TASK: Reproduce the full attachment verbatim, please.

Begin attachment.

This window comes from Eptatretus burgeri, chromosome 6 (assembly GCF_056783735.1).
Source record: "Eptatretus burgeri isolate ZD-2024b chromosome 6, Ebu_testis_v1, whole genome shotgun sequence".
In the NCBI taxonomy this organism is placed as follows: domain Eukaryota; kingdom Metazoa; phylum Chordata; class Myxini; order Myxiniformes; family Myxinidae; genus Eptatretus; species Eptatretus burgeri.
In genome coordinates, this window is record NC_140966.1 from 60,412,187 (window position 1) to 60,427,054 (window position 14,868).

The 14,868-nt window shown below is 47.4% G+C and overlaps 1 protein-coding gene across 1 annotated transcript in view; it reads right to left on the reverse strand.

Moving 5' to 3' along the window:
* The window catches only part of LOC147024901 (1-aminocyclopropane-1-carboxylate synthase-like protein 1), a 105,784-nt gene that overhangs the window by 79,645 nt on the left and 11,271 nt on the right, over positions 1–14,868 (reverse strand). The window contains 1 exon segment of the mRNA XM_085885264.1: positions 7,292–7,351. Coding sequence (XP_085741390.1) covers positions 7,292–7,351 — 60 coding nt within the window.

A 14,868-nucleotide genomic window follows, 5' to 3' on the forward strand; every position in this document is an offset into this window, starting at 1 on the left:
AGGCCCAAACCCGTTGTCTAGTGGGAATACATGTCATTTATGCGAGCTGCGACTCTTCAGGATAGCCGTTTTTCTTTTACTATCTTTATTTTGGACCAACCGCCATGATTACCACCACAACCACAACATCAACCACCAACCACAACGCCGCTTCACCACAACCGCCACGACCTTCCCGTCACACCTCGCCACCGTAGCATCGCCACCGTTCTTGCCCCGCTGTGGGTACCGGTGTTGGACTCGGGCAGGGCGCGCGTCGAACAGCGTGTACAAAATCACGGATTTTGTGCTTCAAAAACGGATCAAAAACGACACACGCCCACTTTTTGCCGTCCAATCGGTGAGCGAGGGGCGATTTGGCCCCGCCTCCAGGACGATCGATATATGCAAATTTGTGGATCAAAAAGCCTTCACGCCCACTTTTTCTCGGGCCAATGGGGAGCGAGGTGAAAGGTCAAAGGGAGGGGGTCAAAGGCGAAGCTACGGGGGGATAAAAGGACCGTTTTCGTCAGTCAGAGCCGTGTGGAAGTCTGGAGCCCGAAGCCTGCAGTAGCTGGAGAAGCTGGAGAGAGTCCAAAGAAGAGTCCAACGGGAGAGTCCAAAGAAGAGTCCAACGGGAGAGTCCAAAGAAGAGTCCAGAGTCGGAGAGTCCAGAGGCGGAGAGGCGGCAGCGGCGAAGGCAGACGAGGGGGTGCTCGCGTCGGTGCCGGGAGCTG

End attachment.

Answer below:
This window comes from Eptatretus burgeri, chromosome 6 (assembly GCF_056783735.1).
Source record: "Eptatretus burgeri isolate ZD-2024b chromosome 6, Ebu_testis_v1, whole genome shotgun sequence".
In the NCBI taxonomy this organism is placed as follows: domain Eukaryota; kingdom Metazoa; phylum Chordata; class Myxini; order Myxiniformes; family Myxinidae; genus Eptatretus; species Eptatretus burgeri.
In genome coordinates, this window is record NC_140966.1 from 60,412,187 (window position 1) to 60,427,054 (window position 14,868).

The 14,868-nt window shown below is 47.4% G+C and overlaps 1 protein-coding gene across 1 annotated transcript in view; it reads right to left on the reverse strand.

Moving 5' to 3' along the window:
* The window catches only part of LOC147024901 (1-aminocyclopropane-1-carboxylate synthase-like protein 1), a 105,784-nt gene that overhangs the window by 79,645 nt on the left and 11,271 nt on the right, over positions 1–14,868 (reverse strand). The window contains 1 exon segment of the mRNA XM_085885264.1: positions 7,292–7,351. Coding sequence (XP_085741390.1) covers positions 7,292–7,351 — 60 coding nt within the window.

A 14,868-nucleotide genomic window follows, 5' to 3' on the forward strand; every position in this document is an offset into this window, starting at 1 on the left:
AGGCCCAAACCCGTTGTCTAGTGGGAATACATGTCATTTATGCGAGCTGCGACTCTTCAGGATAGCCGTTTTTCTTTTACTATCTTTATTTTGGACCAACCGCCATGATTACCACCACAACCACAACATCAACCACCAACCACAACGCCGCTTCACCACAACCGCCACGACCTTCCCGTCACACCTCGCCACCGTAGCATCGCCACCGTTCTTGCCCCGCTGTGGGTACCGGTGTTGGACTCGGGCAGGGCGCGCGTCGAACAGCGTGTACAAAATCACGGATTTTGTGCTTCAAAAACGGATCAAAAACGACACACGCCCACTTTTTGCCGTCCAATCGGTGAGCGAGGGGCGATTTGGCCCCGCCTCCAGGACGATCGATATATGCAAATTTGTGGATCAAAAAGCCTTCACGCCCACTTTTTCTCGGGCCAATGGGGAGCGAGGTGAAAGGTCAAAGGGAGGGGGTCAAAGGCGAAGCTACGGGGGGATAAAAGGACCGTTTTCGTCAGTCAGAGCCGTGTGGAAGTCTGGAGCCCGAAGCCTGCAGTAGCTGGAGAAGCTGGAGAGAGTCCAAAGAAGAGTCCAACGGGAGAGTCCAAAGAAGAGTCCAACGGGAGAGTCCAAAGAAGAGTCCAGAGTCGGAGAGTCCAGAGGCGGAGAGGCGGCAGCGGCGAAGGCAGACGAGGGGGTGCTCGCGTCGGTGCCGGGAGCTG